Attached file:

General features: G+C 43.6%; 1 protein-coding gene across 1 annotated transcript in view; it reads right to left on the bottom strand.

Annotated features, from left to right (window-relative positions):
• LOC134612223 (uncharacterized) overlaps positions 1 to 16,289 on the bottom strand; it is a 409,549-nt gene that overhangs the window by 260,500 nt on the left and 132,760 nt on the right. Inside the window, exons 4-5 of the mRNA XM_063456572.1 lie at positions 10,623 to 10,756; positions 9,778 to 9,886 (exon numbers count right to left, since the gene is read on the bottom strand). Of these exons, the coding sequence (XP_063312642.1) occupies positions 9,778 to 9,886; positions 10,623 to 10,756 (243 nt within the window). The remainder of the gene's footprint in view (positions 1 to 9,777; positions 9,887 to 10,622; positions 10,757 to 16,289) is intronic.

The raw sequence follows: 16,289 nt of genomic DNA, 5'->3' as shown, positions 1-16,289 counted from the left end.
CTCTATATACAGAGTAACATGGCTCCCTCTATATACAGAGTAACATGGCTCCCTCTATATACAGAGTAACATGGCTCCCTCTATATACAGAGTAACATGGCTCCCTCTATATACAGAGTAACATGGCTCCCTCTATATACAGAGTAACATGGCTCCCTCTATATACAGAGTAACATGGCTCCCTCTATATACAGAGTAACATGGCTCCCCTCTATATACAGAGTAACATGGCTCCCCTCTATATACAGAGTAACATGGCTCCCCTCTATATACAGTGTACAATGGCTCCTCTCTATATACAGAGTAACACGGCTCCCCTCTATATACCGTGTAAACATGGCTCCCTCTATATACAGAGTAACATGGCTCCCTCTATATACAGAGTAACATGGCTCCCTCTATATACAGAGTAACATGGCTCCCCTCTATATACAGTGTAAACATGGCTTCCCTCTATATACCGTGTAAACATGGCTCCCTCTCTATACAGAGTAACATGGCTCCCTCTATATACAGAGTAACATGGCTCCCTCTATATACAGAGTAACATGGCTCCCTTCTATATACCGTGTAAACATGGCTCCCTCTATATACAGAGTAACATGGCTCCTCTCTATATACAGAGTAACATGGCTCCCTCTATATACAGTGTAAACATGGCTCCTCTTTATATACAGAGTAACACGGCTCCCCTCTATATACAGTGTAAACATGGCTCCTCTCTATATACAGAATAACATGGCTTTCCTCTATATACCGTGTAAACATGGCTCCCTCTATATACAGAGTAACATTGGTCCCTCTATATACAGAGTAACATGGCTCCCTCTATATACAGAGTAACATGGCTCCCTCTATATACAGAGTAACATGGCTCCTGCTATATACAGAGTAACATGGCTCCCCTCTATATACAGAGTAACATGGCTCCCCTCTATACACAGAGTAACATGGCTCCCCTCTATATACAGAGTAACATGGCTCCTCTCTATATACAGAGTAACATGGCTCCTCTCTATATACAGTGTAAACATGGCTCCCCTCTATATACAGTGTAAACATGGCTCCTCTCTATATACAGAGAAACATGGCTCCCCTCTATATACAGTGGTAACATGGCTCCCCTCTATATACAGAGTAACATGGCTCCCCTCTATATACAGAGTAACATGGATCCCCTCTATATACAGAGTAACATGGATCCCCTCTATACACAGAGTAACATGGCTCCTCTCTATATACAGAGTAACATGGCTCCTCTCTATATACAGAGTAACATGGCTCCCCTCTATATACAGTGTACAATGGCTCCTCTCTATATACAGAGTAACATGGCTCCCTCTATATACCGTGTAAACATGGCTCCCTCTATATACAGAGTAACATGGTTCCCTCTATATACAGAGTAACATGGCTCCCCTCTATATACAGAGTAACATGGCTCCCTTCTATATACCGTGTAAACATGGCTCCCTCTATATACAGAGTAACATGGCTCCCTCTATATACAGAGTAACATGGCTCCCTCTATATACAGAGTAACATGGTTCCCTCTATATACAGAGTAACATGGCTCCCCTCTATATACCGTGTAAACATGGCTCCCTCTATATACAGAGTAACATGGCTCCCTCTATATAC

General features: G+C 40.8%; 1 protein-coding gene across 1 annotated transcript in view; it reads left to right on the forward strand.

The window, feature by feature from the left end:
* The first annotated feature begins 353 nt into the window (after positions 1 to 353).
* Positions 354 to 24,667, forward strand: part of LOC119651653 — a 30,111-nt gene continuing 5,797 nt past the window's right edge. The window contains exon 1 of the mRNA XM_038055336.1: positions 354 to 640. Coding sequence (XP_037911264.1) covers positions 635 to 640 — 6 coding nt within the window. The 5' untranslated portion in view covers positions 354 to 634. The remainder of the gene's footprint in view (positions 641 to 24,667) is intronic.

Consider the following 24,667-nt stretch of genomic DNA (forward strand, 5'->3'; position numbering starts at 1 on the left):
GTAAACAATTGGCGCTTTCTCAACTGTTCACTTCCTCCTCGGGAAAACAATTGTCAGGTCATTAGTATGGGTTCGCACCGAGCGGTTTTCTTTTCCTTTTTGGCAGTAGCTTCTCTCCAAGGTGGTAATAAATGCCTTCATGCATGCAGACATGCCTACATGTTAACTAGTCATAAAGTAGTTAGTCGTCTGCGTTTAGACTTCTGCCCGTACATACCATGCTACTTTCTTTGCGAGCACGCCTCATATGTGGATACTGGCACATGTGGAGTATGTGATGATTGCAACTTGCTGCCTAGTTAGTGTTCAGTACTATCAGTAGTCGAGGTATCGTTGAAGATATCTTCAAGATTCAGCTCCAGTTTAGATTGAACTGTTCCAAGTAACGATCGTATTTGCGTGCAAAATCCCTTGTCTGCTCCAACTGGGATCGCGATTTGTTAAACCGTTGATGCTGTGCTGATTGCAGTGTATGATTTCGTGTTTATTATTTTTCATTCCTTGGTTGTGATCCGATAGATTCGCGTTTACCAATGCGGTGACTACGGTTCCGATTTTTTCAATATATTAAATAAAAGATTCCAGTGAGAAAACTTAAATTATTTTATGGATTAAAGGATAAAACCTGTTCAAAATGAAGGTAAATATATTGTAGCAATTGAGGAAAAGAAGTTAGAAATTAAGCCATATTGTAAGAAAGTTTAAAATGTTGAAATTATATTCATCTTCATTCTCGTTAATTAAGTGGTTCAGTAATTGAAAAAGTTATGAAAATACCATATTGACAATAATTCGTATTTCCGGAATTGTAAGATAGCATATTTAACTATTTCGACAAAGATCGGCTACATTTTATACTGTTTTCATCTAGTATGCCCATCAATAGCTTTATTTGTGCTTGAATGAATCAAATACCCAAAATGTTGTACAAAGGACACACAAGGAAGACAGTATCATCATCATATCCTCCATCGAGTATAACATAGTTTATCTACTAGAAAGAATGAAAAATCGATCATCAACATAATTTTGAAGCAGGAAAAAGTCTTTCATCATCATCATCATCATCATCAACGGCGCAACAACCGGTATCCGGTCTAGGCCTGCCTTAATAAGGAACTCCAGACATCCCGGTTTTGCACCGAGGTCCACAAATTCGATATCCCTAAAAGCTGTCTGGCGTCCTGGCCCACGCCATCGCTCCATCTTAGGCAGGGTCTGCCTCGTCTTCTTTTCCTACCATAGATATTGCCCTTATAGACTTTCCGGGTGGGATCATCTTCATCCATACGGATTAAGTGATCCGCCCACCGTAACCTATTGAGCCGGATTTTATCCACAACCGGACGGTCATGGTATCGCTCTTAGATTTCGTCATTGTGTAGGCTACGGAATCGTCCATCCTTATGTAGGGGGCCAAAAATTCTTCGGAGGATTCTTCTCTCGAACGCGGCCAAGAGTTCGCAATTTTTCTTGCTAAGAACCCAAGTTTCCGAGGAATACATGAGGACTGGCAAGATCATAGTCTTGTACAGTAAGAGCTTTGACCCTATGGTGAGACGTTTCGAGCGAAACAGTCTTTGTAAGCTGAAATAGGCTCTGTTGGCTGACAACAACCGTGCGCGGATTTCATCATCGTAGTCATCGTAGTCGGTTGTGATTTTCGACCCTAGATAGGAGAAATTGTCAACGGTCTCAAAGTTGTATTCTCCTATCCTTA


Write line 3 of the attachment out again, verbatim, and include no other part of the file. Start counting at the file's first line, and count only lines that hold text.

• LOC134612223 (uncharacterized) overlaps positions 1 to 16,289 on the bottom strand; it is a 409,549-nt gene that overhangs the window by 260,500 nt on the left and 132,760 nt on the right. Inside the window, exons 4-5 of the mRNA XM_063456572.1 lie at positions 10,623 to 10,756; positions 9,778 to 9,886 (exon numbers count right to left, since the gene is read on the bottom strand). Of these exons, the coding sequence (XP_063312642.1) occupies positions 9,778 to 9,886; positions 10,623 to 10,756 (243 nt within the window). The remainder of the gene's footprint in view (positions 1 to 9,777; positions 9,887 to 10,622; positions 10,757 to 16,289) is intronic.